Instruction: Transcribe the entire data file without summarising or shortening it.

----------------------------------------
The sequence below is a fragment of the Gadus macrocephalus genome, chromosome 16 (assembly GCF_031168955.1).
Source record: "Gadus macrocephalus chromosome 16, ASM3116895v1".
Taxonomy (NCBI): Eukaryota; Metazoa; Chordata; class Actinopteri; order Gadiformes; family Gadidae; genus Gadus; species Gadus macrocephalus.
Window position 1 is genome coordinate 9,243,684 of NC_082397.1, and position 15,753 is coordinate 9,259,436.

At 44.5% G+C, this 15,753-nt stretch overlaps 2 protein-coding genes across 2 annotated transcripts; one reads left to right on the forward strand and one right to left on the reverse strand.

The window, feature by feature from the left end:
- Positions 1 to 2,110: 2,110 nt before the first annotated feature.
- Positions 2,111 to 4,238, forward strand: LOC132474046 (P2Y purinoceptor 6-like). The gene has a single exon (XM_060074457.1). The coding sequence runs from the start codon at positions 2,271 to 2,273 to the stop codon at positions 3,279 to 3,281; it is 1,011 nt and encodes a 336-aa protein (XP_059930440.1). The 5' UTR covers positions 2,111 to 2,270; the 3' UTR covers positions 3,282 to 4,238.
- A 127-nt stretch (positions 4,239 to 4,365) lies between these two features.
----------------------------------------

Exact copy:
The sequence below is a fragment of the Gadus macrocephalus genome, chromosome 16 (assembly GCF_031168955.1).
Source record: "Gadus macrocephalus chromosome 16, ASM3116895v1".
Taxonomy (NCBI): Eukaryota; Metazoa; Chordata; class Actinopteri; order Gadiformes; family Gadidae; genus Gadus; species Gadus macrocephalus.
Window position 1 is genome coordinate 9,243,684 of NC_082397.1, and position 15,753 is coordinate 9,259,436.

At 44.5% G+C, this 15,753-nt stretch overlaps 2 protein-coding genes across 2 annotated transcripts; one reads left to right on the forward strand and one right to left on the reverse strand.

The window, feature by feature from the left end:
- Positions 1 to 2,110: 2,110 nt before the first annotated feature.
- Positions 2,111 to 4,238, forward strand: LOC132474046 (P2Y purinoceptor 6-like). The gene has a single exon (XM_060074457.1). The coding sequence runs from the start codon at positions 2,271 to 2,273 to the stop codon at positions 3,279 to 3,281; it is 1,011 nt and encodes a 336-aa protein (XP_059930440.1). The 5' UTR covers positions 2,111 to 2,270; the 3' UTR covers positions 3,282 to 4,238.
- A 127-nt stretch (positions 4,239 to 4,365) lies between these two features.